Abbey Road by The Beatles (1969) ****1/2 and Keyhole (2011) ***

Abbey Road by The Beatles (1969) **** 1/2 Own


This was the first Beatle‘s record I ever bought. I was maybe, 10 or 11, and had this old orange suitcase style record player. At the time, my favorite songs were the Ringo songs, Maxwell’s Silver Hammer and Octopuses Garden. They had plot and were funny. Was Steve Martin in some kind of video for Maxwell’s Silver Hammer? Bang bang. Songs for an unproduced musical?

Now, I’ve heard all The Beatle‘s records probably as much as you—offer not valid for Chris Topher and other Beatlemaniacs—so, the songs are more subconscious at this point, they’ve always just been there. Anything I could say about them has already been said more eloquently by others by now.

But I listened to the hell out of Abbey Road. Hundreds of times. This was my Beatle‘s record. I don’t think I even bought any of the others (Beatle‘s Love excepted and that doesn’t count), all inherited or dubbed.

I remember spending hours looking at the album cover. The Beatles themselves weren’t that important. It’s the Volkswagen in the back. What kind of lives did those people inside the album cover live? Not knowing John, Paul, George and Ringo were just outside. That’s what we used to do—stare at a record sleeve the first twenty times we listened to the music. CD’s and MP3’s have all but eliminated that goofy past time.

America’s greatest achievement, packaging, is all but an afterthought in the itunes age. I mean, what’s the point of Pink Floyd‘s Animals if not staring at that flying pig?

Abbey Road, their 11th, is more stripped down than the last few. The White Album should be my favorite with it’s darker John Lennon production tricks. But no. It’s an adult record with too much revolution on its mind. And Sgt. Pepper’s is the ultimate Paul McCartney pop record, the Snoopy of Beatle records, everyone loves it. But I owned Abbey Road. So, that’s the one I’ve heard more than any other.

All the Beatle‘s are given their equal due. I’m not sure of songwriting credits, but’s easy to pick out what I think are the quintessential Ringo songs, John songs, Paul songs and George songs. More than the other records, George and Ringo are really given a showcase. And while the Ringo songs are now my least favorite, they’re kinda gimmicky, the George songs, Sun King and Because, gave me a greater appreciation for the denim Beatle. Doo-Wop turns into a nice rock drudge. I think they front-loaded the Ringo songs, got them out of the way, to prime you for the epicness of the end medley where everyone’s style melded into a whole. Even John’s Come Together is a joke front-end ‘hit’ song, the record’s palette cleanser from the other Beatle records.

In a lot of ways, Abbey Road doesn’t really get started until She’s So Heavy, all the other songs clearing out The Beatle‘s back catalog. It takes the meditation of George’s songs and the sweeter ballads of John’s songs to set the right mood for Abbey Road‘s existence, the medley that is most of the second side.

Favorite moment: The ten seconds after the first “She’s so….”

Least Favorite: The next ten seconds. Jazz influences ruin rock.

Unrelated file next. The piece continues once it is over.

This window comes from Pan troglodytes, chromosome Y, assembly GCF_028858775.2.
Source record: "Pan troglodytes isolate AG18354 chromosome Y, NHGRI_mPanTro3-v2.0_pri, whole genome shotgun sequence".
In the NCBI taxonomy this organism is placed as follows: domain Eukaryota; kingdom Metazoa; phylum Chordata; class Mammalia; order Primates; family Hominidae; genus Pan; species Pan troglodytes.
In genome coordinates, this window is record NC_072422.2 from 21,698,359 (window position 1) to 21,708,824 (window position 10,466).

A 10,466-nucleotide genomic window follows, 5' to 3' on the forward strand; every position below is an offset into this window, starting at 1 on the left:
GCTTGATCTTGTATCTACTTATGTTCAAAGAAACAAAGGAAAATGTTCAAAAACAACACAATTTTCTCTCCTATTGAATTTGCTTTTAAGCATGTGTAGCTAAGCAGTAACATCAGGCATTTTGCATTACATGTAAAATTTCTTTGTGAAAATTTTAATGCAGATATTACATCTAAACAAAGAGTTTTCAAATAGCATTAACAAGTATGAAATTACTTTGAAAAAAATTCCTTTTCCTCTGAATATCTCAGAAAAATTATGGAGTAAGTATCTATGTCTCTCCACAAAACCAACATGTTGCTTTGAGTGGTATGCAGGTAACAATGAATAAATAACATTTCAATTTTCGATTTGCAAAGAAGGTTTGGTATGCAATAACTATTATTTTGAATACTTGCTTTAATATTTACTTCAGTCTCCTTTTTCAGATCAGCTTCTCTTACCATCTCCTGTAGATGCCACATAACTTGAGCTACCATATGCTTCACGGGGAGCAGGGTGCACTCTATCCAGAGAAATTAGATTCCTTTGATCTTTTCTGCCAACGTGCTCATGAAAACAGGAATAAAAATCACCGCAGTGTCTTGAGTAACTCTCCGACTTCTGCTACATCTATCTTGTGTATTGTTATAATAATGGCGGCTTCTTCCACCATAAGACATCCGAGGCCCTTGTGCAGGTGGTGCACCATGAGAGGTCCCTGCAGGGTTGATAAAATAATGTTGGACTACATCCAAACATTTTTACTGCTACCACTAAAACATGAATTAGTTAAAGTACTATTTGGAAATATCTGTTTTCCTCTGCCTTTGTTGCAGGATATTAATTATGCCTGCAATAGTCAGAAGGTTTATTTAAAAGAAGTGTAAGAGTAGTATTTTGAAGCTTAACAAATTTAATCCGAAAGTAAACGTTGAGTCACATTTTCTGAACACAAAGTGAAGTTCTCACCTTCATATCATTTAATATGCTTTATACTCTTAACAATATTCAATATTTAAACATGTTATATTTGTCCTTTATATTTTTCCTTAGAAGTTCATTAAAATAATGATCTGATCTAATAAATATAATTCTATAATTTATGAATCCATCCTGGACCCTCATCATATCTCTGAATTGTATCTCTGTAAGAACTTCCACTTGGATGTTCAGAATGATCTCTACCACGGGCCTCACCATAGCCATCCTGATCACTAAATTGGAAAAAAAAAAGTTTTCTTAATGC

Redemption: The last “She’s so….” through the rocking sudden end of the side. My crappy suit case record player didn’t have auto arm return, so I’d let it go ka-chhhh, ka-chhhh, ka-chhhh on the last groove for about a minute. Good times. On the CD, Here Comes the Sun sounds so wrong after She’s So Heavy.

Remember that old Sonic Youth record, Evol? The last track of the second side had a resetting groove at the end of the song, basically replaying the last four notes ad infinitum. Drone all night. Awesome. I Want You and Loving, Touching, Squeezing were my favorite songs to slip cue as a DJ. Tight.

Final Dumb Comments or No Learning:
— I always thought the lyric was, “He had feet way down below his knees.” I like my lyric better.
— You know who needs a mojo filter? Effin’ Jim Morrison, that’s who.
— Apparently, the lack of shoeshine will help make you a great toejam football player.
— Walrus Gumboots. Now at Target.
—Maxwell was not a nice man, but he was a real hit with the ladies. Ba-Da-Bing.
— A square world is a real buzz kill.
— I may be good looking, certainly I feel as if I am hard to see.
— Funny papers are no substitute for real money.
— Ten Bob notes must certainly be small or mean Mister Mustard has a huge nose.
— 1, 2, 3, 4, 5, 6, 7: that sounds like only 7 good children went to heaven. The Beatles, your Sesame Street substitute.
The Beatles may also earn you Latin Class credits. Or is it fake Latin? Italian? Anyway, all foreign language lessons should end with a drum bridge.
— Polyethene Pam. Now at Target.
— Need to wonder? Suck your thumb next to your lagoon.
— Monday’s always on the phone to me, AMIRIGHT working peeples?
— Robbing is a different skill than stealing.
— A man once died trying NOT to air drum to Ringo’s solo. True Fact.
— Love. It’s physical, makable, takeable.
The Beagles sure do love their queen. Oh, adorable Beagles. Did you see the Diamond Jubilee concert? Paul was the only one who didn’t completely suck. Madness excluded.
— Paul did marry the Queen. True fact. Her vocals were turned way down on Band on the Run. After a belly full of wine, he beat her. So, she took him for billions. It’s how the monarchy runs.
—And so concludes, Jokes You Only Get While Listening to Abbey Road. If you have any complaints about Beatle facts, you can take a long and winding road, pal. Slip out through the bathroom window.

Do it: Falling Off the Sky by The Db’s. The last time The Db’s released an album Ronald Reagan was still in office. And like last years, Here Now by The Feelies, their comeback effort, Falling off the Sky is a solid addition to an already great canon of country-tinged power pop records. Falling Off the Sky could have come out comfortably after Big Star‘s #1 Record without sounding dated in any era. A pleasant summer shandy for your ears.